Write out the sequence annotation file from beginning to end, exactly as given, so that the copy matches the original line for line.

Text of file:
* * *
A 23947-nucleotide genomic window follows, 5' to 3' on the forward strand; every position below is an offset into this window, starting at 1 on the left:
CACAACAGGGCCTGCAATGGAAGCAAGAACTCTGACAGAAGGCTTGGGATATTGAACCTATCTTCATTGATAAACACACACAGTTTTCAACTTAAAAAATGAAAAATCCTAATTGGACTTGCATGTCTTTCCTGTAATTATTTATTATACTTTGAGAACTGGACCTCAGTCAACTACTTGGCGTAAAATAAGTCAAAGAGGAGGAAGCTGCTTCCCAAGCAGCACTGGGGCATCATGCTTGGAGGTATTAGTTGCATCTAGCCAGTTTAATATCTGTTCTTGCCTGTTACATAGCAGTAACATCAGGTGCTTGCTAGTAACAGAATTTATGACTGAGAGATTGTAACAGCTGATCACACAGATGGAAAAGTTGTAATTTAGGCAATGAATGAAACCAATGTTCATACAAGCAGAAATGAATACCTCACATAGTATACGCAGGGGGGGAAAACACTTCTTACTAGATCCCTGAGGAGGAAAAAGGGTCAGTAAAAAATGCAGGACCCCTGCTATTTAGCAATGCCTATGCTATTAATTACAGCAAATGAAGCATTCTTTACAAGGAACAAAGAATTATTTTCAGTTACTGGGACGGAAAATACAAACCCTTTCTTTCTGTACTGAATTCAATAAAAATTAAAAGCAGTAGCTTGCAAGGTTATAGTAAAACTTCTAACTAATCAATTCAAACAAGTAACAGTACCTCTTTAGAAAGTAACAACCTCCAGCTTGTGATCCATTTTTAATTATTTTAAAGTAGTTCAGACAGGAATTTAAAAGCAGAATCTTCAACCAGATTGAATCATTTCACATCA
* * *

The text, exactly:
A 23947-nucleotide genomic window follows, 5' to 3' on the forward strand; every position below is an offset into this window, starting at 1 on the left:
CACAACAGGGCCTGCAATGGAAGCAAGAACTCTGACAGAAGGCTTGGGATATTGAACCTATCTTCATTGATAAACACACACAGTTTTCAACTTAAAAAATGAAAAATCCTAATTGGACTTGCATGTCTTTCCTGTAATTATTTATTATACTTTGAGAACTGGACCTCAGTCAACTACTTGGCGTAAAATAAGTCAAAGAGGAGGAAGCTGCTTCCCAAGCAGCACTGGGGCATCATGCTTGGAGGTATTAGTTGCATCTAGCCAGTTTAATATCTGTTCTTGCCTGTTACATAGCAGTAACATCAGGTGCTTGCTAGTAACAGAATTTATGACTGAGAGATTGTAACAGCTGATCACACAGATGGAAAAGTTGTAATTTAGGCAATGAATGAAACCAATGTTCATACAAGCAGAAATGAATACCTCACATAGTATACGCAGGGGGGGAAAACACTTCTTACTAGATCCCTGAGGAGGAAAAAGGGTCAGTAAAAAATGCAGGACCCCTGCTATTTAGCAATGCCTATGCTATTAATTACAGCAAATGAAGCATTCTTTACAAGGAACAAAGAATTATTTTCAGTTACTGGGACGGAAAATACAAACCCTTTCTTTCTGTACTGAATTCAATAAAAATTAAAAGCAGTAGCTTGCAAGGTTATAGTAAAACTTCTAACTAATCAATTCAAACAAGTAACAGTACCTCTTTAGAAAGTAACAACCTCCAGCTTGTGATCCATTTTTAATTATTTTAAAGTAGTTCAGACAGGAATTTAAAAGCAGAATCTTCAACCAGATTGAATCATTTCACATCA